Persistent air-leak noted also as pleural fistula, is a clinical condition due to an abnormal communication between the pulmonary parenchyma and pleural space that persists for ≥5–7 days despite the constant drainage of thoracic cavity. Persistent air leak is associated with significant morbidity and mortality, prolonged hospitalization and increased health-care costs (1-3). It can arise from a number of conditions, including pneumothorax, necrotizing infection, trauma, malignancies, procedural interventions and complications after thoracic surgery. Although conservative management with prolonged chest tube drainage was the treatment of choice, patients with a pulmonary air leakage had increased complications, including ICU readmission, pneumonia, and a longer hospital stay. In a small group of patients, persistent air leak can be complicated by the infection of pleural space creating an empyema (3). It is a dramatic complication in particular after lung resection and its incidence increases in patients with COPD and emphysema because the frailty of lung tissues. This situation represents a critical illness with high rate of mortality. Moreover, patients often have severe comorbidity and are not always suitable for major thoracic surgery. It has a great impact on patients and is still a challenge for surgeon because of the presence of infections of the pleural space and the impairment of lung function. Finally, distal parenchymal fistula adds further difficulty and can result in a situation where recovery is impossible. Chemical pleurodesis should not be performed, as it may result in a lung that is unable to re-expand. Complications of chemical pleurodesis include chest pain, fever, acute lung injury, and empyema (incidence reported 1%) (5). Actually, our case series shows the same epidemiological features. All population had comorbidities and risk factors for air leakage (2/3 of population had COPD and emphysema) and for empyema (1/3 of patients shows diabetes and chronic steroids’ use), finally in 1/3 of population talc pleurodesis was attempted, probably itself cause of empyema (7).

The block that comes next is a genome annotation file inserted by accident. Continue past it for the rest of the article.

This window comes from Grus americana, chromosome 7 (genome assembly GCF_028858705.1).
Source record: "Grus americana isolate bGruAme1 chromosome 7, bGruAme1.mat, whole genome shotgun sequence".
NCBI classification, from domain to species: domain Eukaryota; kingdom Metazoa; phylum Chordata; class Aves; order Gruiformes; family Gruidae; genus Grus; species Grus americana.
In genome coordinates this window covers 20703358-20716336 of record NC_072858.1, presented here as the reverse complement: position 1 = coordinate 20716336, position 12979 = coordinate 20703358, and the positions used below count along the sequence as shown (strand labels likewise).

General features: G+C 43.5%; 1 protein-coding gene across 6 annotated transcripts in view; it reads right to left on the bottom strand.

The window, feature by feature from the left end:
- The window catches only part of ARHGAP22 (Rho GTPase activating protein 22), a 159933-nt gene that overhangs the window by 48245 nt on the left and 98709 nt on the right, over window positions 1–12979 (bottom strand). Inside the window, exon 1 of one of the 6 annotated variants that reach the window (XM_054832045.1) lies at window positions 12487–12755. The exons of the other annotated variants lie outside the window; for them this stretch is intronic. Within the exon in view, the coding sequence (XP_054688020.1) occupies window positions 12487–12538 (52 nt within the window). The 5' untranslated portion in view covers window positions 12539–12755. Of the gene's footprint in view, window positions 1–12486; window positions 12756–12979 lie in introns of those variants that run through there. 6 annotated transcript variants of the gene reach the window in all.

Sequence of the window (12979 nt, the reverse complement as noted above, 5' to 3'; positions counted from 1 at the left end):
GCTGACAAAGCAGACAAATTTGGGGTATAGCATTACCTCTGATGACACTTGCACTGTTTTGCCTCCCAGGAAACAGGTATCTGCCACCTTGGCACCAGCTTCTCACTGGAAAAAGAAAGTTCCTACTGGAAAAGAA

In patients suitable for surgery, surgical approaches are usually attempted and minimally invasive surgical debridement of the pleural cavity was often associated with parenchymal suture or with the application of aerostatic products. The results are frequently disappointing and air leakage often persists for long time and open window thoracostomy is the only surgical solution, especially after major lung resections (4,5). Our cases confirm the complexity of management and the variability to approach the problem. Previous surgical procedures in our study were unsuccessful and pleural leak persisted over time.